The Toyota Corolla has been a mainstay in the compact sedan market for years. It’s aim has been to provide a roomy interior through a utilitarian nature amid a reputation for reliability. The 2018 model largely succeeds in those aims, but there is some very stiff competition in the compact markets these days and the Corolla now hopes to mark itself apart with superior safety as well.
Quick Specs & Info
|2018 Toyota Corolla||Class: Compact sedan|
|Base Model||As Tested: XSE|
|Powertrain||1.8L, 6spd||Powertrain||1.8L, CVT|
|Base MSRP||$18,600||MSRP as tested||$25,337|
The Corolla has been around for decades, using the same formula since the beginning to find success. It’s compact, low in cost to own and operate, and roomy for a small car. The 2018 Toyota Corolla carries over largely unchanged from the big additions made for 2017, which included some advanced safety equipment that’s offered as standard.
That equipment, which includes forward collision warning and pre-collision system, pedestrian detection, and automatic emergency braking. Adaptive cruise control is also standard in the Corolla. Most of the competition in the compact market either does not offer these systems at all or only offers them on the most expensive models.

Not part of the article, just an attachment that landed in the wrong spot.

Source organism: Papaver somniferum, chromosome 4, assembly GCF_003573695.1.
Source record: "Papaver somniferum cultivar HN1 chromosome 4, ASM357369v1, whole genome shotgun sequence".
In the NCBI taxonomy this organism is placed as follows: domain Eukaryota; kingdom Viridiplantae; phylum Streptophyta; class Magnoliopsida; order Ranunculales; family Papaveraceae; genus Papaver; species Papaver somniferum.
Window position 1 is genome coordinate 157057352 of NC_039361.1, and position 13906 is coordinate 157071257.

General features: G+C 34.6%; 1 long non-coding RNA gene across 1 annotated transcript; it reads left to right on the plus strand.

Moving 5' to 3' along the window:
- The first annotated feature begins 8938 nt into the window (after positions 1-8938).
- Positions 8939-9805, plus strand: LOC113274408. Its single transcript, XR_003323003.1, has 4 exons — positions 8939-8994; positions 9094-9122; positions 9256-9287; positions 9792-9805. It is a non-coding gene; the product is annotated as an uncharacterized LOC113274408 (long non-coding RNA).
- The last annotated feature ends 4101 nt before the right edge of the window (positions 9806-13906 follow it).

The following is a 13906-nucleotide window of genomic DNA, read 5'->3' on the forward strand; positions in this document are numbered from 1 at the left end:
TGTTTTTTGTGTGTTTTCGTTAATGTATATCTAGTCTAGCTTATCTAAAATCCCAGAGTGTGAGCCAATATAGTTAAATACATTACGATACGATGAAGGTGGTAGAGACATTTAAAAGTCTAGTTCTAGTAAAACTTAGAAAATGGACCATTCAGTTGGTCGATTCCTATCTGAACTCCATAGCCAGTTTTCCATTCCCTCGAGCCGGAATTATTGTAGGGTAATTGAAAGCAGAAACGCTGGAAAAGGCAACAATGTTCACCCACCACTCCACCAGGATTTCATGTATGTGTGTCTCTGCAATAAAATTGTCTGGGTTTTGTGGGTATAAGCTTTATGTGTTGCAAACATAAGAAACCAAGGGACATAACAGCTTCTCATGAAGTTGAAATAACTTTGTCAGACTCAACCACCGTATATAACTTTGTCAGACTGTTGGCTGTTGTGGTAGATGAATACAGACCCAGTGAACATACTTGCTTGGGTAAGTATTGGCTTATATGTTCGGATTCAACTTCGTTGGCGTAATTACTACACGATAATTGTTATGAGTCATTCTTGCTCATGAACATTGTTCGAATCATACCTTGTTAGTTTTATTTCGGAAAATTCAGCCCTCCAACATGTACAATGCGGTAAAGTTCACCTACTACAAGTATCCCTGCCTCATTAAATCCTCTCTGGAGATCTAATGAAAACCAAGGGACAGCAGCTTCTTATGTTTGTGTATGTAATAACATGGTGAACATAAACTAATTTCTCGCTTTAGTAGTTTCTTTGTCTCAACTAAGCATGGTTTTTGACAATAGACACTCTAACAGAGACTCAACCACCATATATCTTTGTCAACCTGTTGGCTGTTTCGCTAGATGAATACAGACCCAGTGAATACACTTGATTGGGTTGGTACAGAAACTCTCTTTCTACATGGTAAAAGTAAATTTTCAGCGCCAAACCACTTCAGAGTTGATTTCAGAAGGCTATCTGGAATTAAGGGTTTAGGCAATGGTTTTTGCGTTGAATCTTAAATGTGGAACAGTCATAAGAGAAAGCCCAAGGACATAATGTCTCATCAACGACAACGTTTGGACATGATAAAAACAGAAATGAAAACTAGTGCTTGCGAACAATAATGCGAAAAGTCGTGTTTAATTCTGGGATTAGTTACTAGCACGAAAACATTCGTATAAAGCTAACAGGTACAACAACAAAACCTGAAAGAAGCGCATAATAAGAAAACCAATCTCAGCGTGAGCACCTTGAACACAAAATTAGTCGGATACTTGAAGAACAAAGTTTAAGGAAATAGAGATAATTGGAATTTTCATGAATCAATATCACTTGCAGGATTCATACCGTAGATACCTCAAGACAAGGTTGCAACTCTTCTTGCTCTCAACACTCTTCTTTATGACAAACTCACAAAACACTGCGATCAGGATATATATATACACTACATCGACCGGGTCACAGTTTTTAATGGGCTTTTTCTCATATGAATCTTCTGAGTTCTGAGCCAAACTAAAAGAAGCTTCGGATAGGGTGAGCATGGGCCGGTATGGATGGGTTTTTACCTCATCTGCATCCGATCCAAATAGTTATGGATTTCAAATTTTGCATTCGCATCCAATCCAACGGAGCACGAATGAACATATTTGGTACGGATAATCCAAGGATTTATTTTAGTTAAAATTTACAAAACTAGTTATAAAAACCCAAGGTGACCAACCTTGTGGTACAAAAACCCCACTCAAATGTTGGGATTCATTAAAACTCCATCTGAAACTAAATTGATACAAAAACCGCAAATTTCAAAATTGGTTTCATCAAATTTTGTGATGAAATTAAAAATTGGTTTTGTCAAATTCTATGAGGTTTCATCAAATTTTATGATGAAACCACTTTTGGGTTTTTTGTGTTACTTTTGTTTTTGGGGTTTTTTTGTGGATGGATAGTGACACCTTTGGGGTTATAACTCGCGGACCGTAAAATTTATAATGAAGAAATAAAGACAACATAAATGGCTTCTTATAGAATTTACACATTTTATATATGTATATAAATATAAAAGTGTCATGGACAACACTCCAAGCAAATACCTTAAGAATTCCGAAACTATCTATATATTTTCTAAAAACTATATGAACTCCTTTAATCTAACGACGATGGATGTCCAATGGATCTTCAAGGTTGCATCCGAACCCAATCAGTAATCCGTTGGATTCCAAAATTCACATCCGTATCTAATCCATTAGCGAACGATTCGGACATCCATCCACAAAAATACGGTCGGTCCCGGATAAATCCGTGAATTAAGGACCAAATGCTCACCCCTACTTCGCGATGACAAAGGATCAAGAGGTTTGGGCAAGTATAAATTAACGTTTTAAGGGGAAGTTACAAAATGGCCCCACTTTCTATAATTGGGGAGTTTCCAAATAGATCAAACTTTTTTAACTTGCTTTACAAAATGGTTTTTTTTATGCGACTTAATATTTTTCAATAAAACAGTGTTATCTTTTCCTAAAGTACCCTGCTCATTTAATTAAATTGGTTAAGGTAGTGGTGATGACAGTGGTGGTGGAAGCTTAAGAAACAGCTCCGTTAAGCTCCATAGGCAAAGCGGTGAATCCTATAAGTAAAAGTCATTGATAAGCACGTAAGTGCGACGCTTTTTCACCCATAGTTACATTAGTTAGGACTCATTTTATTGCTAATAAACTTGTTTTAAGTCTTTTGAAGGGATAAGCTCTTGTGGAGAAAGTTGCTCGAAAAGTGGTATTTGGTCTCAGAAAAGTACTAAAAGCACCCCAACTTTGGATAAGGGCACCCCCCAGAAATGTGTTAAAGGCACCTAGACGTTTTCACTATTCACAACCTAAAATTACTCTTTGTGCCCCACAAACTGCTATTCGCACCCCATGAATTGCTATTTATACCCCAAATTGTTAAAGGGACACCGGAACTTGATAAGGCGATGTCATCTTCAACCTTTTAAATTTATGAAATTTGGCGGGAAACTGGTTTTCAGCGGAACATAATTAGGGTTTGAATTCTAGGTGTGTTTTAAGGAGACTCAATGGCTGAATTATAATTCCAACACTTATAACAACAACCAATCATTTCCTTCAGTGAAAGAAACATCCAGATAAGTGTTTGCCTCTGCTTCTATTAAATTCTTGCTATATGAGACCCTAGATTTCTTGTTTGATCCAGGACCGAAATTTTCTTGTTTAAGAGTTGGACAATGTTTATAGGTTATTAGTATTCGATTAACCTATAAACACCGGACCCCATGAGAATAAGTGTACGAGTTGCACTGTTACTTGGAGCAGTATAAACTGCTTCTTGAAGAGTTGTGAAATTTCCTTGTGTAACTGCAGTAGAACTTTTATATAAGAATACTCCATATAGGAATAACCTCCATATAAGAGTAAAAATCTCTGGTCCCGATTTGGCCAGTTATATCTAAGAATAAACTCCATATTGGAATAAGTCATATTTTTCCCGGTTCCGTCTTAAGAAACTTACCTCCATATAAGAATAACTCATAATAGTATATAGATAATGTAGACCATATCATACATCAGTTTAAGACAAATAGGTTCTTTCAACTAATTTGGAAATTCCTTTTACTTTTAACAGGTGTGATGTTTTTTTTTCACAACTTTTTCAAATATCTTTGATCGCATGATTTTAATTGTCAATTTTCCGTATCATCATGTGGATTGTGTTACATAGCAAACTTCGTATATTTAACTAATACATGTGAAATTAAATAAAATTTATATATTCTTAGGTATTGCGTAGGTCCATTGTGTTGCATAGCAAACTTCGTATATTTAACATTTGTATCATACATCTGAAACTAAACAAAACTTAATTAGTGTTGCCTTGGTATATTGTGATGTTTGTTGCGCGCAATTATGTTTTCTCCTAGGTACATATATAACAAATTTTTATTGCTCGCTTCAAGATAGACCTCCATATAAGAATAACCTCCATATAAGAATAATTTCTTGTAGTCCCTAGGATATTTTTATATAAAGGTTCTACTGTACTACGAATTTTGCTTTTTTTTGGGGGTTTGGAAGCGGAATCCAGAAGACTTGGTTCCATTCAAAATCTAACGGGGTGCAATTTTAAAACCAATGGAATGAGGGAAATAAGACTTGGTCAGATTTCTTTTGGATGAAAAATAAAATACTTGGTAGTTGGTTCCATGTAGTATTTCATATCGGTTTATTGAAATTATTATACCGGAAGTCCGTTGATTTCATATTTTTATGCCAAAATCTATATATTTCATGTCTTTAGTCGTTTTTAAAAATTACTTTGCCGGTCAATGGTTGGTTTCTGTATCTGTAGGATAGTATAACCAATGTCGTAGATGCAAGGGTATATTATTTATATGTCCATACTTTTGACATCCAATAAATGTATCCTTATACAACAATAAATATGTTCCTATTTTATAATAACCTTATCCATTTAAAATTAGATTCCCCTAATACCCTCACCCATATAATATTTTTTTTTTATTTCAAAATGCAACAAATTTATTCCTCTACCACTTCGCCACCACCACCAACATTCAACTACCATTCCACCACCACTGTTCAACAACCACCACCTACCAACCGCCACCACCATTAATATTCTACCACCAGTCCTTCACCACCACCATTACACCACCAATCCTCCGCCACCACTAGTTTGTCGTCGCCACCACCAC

The 2018 Toyota Corolla comes in six trim levels, not including the iM Hatchback, with front-wheel drive.
- L – Comes standard with 15-inch steel wheels, LED headlights and daytime running lights, tilt-telescoping steering adjustment, a driver information display, 60/40 split-fold rear seating, a 6.1-inch touchscreen with Bluetooth and 6-speaker audio, a USB port, and Siri Eyes Free voice control. Standard safety systems are outlined above and also include automatic high-beams and lane departure warning with steering assist.
- LE – Upgrades to 16-inch steel wheels, heated side mirrors, variable wipers, door lock/unlock remote, added interior accents, better upholstery, automatic climate control, and a rear seat armrest (folds from the center seat back).
- LE Eco – Adds to the standard LE with the engine upgrade, suspension changes, downgrandes to 15-inch steel wheels, adds a rear spoiler and enhance aerodynamics upgrades, and improves fuel economy by 2 mpg in the city and 2 mpg on the highway.
- SE – Is the sport package for the Corolla. Starting with the LE’s features, the SE upgrades to 17-inch alloy wheels, unique front fascia styling, a rear spoiler, paddle shifting in CVT-equipped models, a sport-style gauge cluster, upgraded head lamps, bumper-mounted LED running lights, and a leather-wrapped steering wheel. A 6-speed manual transmission becomes an option and nixes the paddle shifters, but adds a sunroof and keyless ignition as well as the XLE’s infotainment upgrades.